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Travelling the Express Route on The Road Less Paved

Sitting in the bog in back of my house. My ass is wet, it’s cold but not freezing. I’ve just learned that deer leave an amazing amount of poop in the woods. They must back up and, like dump trucks, use the same site every morning. I know there’s a joke about bear business in the woods, if anyone knows one about the common whitetail deer let me know. I managed to avoid all mountains before I sat.

I’m trying out my second new camera of the year. I sent the first back. I learned the problem with manufacturers stuffing ever-increasing pixels onto compressed sensors. On a full size screen it looks like a toss-up between finger painting, and an old chipped mosaic tile floor. I had better results fifteen years ago when cameras only had 5 to 7 pixels.

I didn’t get everything I wanted. The high hopes for a respectable point and shoot went out the window. The only cameras that serve my nitpicky needs are still well over a thousand dollars. Not in this lifetime. I ended up with a Nikon D3200. I bought a camera bag that looks like a big tote bag, so it will serve to tuck and go, point and shoot.

These are first shots out of the new toy. I’m processing with Photoshop, OnOne Perfect Photo Suite 8.1, and trying out a couple of the Topaz plug-ins. I’d like to try more, but my laptop crashes when it tries to open them. Thanks MS for making crappy onboard graphics processors that won’t talk to programs.

I’m certainly happy to have an entire day to spend expressing myself – breaking out of the mold and moving in the direction I want to go. Thanks for stopping by the road. Please leave word on what you think of expressions.

 

 

Weekly Photo Challenge:Express Yourself

 

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18 thoughts on “Travelling the Express Route on The Road Less Paved

  1. So glad you stopped by my blog so I could stop by yours again. All my notifications go to junk mail now (for some reason) and I never think to go there to find out who I’m missing. Still, never mind all that. Your images are beautiful. To me they have a nice rustic feel to them. I hope you have lots of fun with your Nikon. I love mine but do everything on automatic with no flash. I’m not big into gizmos or reading operating manuals, but I suspect a tutorial wouldn’t go amiss. I’m thinking of a photography workshop somewhere exotic. 😉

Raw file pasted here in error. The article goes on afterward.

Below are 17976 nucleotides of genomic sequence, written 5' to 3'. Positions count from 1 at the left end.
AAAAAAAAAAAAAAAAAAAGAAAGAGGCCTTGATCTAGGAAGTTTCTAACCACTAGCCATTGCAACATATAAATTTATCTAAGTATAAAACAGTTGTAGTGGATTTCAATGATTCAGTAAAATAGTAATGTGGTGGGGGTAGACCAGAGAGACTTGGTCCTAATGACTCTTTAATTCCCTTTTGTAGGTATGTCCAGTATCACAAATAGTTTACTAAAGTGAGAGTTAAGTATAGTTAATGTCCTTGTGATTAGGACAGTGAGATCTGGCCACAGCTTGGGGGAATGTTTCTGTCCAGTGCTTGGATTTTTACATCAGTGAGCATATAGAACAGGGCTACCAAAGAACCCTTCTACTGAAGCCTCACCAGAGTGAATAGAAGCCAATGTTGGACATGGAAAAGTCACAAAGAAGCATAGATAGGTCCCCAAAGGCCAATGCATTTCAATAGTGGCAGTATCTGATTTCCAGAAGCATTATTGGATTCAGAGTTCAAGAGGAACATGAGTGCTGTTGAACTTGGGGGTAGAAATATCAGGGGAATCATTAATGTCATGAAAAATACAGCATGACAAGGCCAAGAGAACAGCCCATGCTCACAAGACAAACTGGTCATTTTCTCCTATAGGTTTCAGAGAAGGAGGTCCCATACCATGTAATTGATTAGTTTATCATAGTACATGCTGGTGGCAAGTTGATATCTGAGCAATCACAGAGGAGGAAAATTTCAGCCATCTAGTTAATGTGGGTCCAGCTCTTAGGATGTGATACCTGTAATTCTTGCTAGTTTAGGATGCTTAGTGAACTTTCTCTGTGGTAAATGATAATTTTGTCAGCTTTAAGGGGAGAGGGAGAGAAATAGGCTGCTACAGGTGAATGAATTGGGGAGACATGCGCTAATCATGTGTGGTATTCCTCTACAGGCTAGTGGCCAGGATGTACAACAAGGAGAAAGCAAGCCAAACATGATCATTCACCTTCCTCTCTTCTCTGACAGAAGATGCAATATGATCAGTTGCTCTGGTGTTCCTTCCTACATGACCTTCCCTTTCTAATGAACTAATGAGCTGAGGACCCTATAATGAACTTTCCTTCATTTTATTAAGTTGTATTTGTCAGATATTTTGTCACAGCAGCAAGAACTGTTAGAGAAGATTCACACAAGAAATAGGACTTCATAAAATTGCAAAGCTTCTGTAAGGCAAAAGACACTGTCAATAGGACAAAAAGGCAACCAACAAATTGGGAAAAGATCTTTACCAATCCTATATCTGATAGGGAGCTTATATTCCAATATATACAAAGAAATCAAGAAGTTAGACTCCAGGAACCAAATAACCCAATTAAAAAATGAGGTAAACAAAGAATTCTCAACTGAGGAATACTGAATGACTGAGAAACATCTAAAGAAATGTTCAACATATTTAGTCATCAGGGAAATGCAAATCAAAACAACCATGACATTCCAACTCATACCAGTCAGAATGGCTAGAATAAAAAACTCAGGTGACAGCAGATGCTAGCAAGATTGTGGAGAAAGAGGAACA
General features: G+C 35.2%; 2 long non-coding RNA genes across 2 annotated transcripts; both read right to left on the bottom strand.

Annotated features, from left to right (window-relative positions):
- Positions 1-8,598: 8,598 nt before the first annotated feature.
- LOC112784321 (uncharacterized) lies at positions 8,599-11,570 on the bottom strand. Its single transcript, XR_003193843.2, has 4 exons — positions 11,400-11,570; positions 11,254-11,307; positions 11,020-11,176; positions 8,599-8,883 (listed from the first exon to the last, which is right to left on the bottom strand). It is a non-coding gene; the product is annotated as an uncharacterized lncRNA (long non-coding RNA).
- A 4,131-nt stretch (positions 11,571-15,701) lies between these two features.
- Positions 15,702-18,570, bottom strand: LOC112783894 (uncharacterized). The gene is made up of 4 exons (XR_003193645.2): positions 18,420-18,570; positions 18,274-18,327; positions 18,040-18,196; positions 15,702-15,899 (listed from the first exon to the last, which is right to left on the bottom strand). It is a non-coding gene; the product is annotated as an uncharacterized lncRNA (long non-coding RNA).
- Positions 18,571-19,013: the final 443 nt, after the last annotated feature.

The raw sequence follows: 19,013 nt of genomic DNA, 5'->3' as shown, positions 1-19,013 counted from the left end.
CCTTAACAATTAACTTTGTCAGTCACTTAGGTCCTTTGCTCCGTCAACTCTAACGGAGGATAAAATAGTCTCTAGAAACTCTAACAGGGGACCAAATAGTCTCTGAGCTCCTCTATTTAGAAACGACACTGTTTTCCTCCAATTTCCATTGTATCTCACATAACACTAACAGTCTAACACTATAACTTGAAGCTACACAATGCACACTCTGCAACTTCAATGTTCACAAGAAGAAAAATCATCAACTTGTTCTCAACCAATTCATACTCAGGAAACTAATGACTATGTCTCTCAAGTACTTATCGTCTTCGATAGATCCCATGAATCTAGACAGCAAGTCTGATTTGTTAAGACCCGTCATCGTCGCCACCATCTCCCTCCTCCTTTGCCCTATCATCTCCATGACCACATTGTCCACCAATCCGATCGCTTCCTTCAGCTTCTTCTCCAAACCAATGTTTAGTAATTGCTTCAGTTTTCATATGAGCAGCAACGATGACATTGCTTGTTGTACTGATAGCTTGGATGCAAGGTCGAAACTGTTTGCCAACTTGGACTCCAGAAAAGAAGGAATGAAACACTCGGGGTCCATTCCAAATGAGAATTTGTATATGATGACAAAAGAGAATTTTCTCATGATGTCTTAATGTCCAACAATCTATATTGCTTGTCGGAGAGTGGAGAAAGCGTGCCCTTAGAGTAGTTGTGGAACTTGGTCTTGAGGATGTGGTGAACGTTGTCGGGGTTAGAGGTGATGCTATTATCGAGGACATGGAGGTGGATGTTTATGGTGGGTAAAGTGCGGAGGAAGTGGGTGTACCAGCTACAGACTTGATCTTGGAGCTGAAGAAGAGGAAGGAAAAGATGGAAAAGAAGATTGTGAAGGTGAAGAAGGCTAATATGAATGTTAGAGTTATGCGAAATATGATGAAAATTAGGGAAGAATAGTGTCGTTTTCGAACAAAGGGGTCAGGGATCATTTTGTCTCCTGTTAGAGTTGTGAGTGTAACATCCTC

1. Same here, once in a while I’ll push up the aperture with my thumb, and I’ll move the ISO. The camera already knows what I probably would have needed anyway. Flat on my butt or belly in the grass at my age, no time and place to start fiddling IMO. I do want to learn how to get that creamy water effect … my manual goal for the year. I’ve also lost contact with a lot of my earlier readers. I took so much time off to attend to Maggie I didn’t post often. I hope you manage to get an exotic workshop in. Thanks for visiting all my earlier posts as well. Be well. 🙂

  2. Hi Charly, I love how you explore the subtleties of the leaves against snow and tree. That first photo with the dark blues in it looks like a piece of tapestry to me. Amazing how even “dead” leaves can still be so beautiful.

    1. Thanks for loving that photo. It was one of the last I shot, looked down as I was picking my was back through the brambles and saw the amazing textures of leaves merged into birch bark. We never know when a surprise will appear. 🙂

  3. Charly, these are just exquisite images, you and the new camera are working well together, that is immediately obvious. Look forward to seeing more.

    All the best from Australia (35C … um, 95F? … here today, no snow I’m afraid. Hmmm, in fact, I have a 14 year-old son who has never seen snow. We really must venture further afield at some stage.) 🙂

    1. Glad to hear from you again. I did give careful consideration an Oly micro 4/3 as you suggested. Unfortunately, the one I wanted wasn’t on sale. Still going to work with my E510 with the telephoto. I have two Yashica film cameras with excellent lenses still sitting in a box. I’m thinking about buying a converter to use the glass manually on the Nikon. I already have one for my Olympus. I could never afford to buy that quality of lens from Nikon. Your opinion is so valuable to me, lets me know I’m going down the correct path – finally! Your son should have been here last winter, that was very cold and snowy. This one is fairly mild and dry for our part of the country. Now, Boston, not so lucky. When I get cold I visit your website and watch the slide show. Always a treat. 🙂

    1. Thanks for the compliments and the feedback, Jenny. I’ve finally starting in the direction I’ve wanted to go, and I’m now learning the routes to take to get there. Your response helps me motivated to move forward. Have a terrific day, I look forward to seeing you again.

    1. Thank you, Joshi. I hope down the road I manage to master a bit of the skill for nature that you have for photographing people. I looked through the finalists’ for the Smithsonian this year and more than half were from India and a few neighboring areas. I know the magical properties if the light over there always stand out to me, obviously a lot of talented photographers are up and coming as well. I’m grateful you take the time to stop by. 🙂

  4. I like your nice photos of ice contrasting leaves, moss and bark. What kind of a shadow is appearing at the top of the last photo ?!

    1. The last photo is ice in the top left corner, a ‘moon’ sliver of snow, and bracken, sedge, and rush. It was enhanced in Topaz Labs ReStyle Module. Thanks for asking, that’s my favorite of the group. I’m glad you stopped at my little corner. 🙂

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